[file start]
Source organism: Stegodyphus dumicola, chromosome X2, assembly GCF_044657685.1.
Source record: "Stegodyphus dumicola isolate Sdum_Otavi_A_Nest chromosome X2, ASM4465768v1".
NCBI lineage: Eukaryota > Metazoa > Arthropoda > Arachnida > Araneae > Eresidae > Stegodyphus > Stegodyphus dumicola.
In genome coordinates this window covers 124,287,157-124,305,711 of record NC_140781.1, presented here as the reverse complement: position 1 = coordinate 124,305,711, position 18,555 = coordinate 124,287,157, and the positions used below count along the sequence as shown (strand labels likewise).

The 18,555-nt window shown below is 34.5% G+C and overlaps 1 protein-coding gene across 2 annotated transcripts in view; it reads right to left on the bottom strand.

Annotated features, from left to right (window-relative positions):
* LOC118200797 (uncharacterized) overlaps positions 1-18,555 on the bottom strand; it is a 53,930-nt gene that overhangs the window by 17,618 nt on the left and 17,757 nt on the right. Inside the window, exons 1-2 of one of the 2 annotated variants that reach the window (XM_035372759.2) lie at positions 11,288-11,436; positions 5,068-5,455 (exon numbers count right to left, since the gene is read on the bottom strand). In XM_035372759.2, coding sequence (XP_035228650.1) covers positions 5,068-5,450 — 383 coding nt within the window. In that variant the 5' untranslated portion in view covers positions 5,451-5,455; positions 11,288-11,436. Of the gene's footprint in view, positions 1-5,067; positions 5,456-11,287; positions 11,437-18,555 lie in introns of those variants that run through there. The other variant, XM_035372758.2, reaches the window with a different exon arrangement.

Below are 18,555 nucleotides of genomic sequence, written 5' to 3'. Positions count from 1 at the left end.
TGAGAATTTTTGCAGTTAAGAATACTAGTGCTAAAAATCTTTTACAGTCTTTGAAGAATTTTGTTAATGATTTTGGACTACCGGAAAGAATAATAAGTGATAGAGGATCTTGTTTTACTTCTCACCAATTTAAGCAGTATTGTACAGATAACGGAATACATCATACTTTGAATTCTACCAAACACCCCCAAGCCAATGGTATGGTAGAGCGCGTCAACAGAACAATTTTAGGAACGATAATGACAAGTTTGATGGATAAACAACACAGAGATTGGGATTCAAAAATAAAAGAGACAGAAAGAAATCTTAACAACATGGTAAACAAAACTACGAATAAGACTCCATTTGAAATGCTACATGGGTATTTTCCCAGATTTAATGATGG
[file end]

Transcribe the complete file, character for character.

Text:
Source organism: Stegodyphus dumicola, chromosome X2, assembly GCF_044657685.1.
Source record: "Stegodyphus dumicola isolate Sdum_Otavi_A_Nest chromosome X2, ASM4465768v1".
NCBI lineage: Eukaryota > Metazoa > Arthropoda > Arachnida > Araneae > Eresidae > Stegodyphus > Stegodyphus dumicola.
In genome coordinates this window covers 124,287,157-124,305,711 of record NC_140781.1, presented here as the reverse complement: position 1 = coordinate 124,305,711, position 18,555 = coordinate 124,287,157, and the positions used below count along the sequence as shown (strand labels likewise).

The 18,555-nt window shown below is 34.5% G+C and overlaps 1 protein-coding gene across 2 annotated transcripts in view; it reads right to left on the bottom strand.

Annotated features, from left to right (window-relative positions):
* LOC118200797 (uncharacterized) overlaps positions 1-18,555 on the bottom strand; it is a 53,930-nt gene that overhangs the window by 17,618 nt on the left and 17,757 nt on the right. Inside the window, exons 1-2 of one of the 2 annotated variants that reach the window (XM_035372759.2) lie at positions 11,288-11,436; positions 5,068-5,455 (exon numbers count right to left, since the gene is read on the bottom strand). In XM_035372759.2, coding sequence (XP_035228650.1) covers positions 5,068-5,450 — 383 coding nt within the window. In that variant the 5' untranslated portion in view covers positions 5,451-5,455; positions 11,288-11,436. Of the gene's footprint in view, positions 1-5,067; positions 5,456-11,287; positions 11,437-18,555 lie in introns of those variants that run through there. The other variant, XM_035372758.2, reaches the window with a different exon arrangement.

Below are 18,555 nucleotides of genomic sequence, written 5' to 3'. Positions count from 1 at the left end.
TGAGAATTTTTGCAGTTAAGAATACTAGTGCTAAAAATCTTTTACAGTCTTTGAAGAATTTTGTTAATGATTTTGGACTACCGGAAAGAATAATAAGTGATAGAGGATCTTGTTTTACTTCTCACCAATTTAAGCAGTATTGTACAGATAACGGAATACATCATACTTTGAATTCTACCAAACACCCCCAAGCCAATGGTATGGTAGAGCGCGTCAACAGAACAATTTTAGGAACGATAATGACAAGTTTGATGGATAAACAACACAGAGATTGGGATTCAAAAATAAAAGAGACAGAAAGAAATCTTAACAACATGGTAAACAAAACTACGAATAAGACTCCATTTGAAATGCTACATGGGTATTTTCCCAGATTTAATGATGG